Are you able to deliver more sustainable options to your customers without sacrificing efficiency and profitability?
Pieter: 100%. I would even say that today we are in a much better position to deliver more and more sustainable options, that at the same time measurably improve efficiency and profitability for our customers! On the one hand, the AM market has many more AM technologies and materials that contribute to a more sustainable production process. On the other hand, more and more customers agree to, see the need for, and understand that (re)engineering with AM in mind can contribute to that end, too. The knowledge, experience and processes at the customer side have developed a lot to support the application of the sustainable services we provide. By smartly combining our supply chain expertise and advanced analytics, with Design for AM and sustainability we are able to help customers tick multiple boxes: better supply chain performance (less time lost, better customer service), better financial performance (better TCO business case, serious cost cutting in production) and measurably contributing to a more sustainable world (less transport and CO2 emission by printing locally, less material used in production process, more re-cyclable material used, and a recycle process for used parts).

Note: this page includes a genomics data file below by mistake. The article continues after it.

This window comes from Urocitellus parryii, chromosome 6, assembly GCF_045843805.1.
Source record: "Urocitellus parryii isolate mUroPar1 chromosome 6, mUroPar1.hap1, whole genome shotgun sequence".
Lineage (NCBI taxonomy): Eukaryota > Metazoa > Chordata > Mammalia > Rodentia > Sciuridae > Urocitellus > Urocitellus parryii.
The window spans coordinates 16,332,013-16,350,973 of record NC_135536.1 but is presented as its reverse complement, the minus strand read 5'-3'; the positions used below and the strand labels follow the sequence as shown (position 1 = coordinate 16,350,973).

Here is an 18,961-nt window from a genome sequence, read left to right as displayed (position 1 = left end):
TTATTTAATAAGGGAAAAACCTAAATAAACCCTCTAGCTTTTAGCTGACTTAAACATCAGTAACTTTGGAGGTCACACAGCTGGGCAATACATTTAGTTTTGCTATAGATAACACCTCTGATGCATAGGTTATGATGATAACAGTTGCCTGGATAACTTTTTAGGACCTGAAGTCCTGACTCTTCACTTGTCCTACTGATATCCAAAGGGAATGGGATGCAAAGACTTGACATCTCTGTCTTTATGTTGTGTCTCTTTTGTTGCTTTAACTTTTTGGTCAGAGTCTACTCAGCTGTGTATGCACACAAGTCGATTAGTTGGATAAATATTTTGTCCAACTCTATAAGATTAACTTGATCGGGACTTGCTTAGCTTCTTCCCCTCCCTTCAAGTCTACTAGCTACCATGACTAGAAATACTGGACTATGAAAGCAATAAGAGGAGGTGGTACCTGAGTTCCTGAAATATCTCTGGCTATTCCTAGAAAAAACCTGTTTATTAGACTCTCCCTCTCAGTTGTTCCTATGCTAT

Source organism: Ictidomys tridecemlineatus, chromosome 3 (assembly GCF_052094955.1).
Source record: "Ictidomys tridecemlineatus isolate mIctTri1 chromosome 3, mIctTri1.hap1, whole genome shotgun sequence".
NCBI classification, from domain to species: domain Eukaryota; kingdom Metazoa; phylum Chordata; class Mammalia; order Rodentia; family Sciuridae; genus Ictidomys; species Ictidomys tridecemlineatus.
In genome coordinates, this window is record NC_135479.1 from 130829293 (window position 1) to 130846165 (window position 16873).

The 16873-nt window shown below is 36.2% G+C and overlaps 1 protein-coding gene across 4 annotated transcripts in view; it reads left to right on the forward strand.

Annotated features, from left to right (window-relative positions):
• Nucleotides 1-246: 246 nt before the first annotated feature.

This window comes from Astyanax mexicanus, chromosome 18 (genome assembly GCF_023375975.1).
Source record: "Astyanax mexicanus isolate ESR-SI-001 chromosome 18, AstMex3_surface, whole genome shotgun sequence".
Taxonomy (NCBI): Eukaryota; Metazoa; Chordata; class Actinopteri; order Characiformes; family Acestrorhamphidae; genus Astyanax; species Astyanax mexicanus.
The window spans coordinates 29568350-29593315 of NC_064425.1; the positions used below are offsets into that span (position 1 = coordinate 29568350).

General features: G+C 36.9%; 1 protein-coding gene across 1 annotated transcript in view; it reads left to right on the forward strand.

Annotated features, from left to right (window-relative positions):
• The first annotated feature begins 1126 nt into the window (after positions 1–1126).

Where do you see the biggest potential for better environmental impacts?
Pieter: I think it all starts with more ‘in company’ sustainability thinking along the lines of the R-ladder, regarding their supply chain. The sooner companies start thinking and acting on the first two levels of the R-ladder (Refuse, Rethink, Reduce), the quicker and less costly the effects will be, and the easier it will become to implement. To do that, it requires insights, analytics and adopting Total Cost of Ownership business models based on which business decisions in supply chains can be taken. Data plays a crucial role in the first two levels (Refuse, Rethink, Reduce). That is where one of the bigger pain points in the widespread adoption of Digitization and AM to the benefit of sustainability and the R-ladder concept lies. Lack of (reliable) data in companies, data spread across different business units and (ERP/PLM/PDM) systems, and frequently missing files on parts are some issues that companies face. No or too little data, makes upfront analysis (based on which Refuse, Rethink, Reduce analysis and decisions is possible) on which parts to print, in which quantities, where, and with the right quality difficult. Getting your data to act together allows companies to benefit more from the contribution that the first two levels of the R-ladder offer.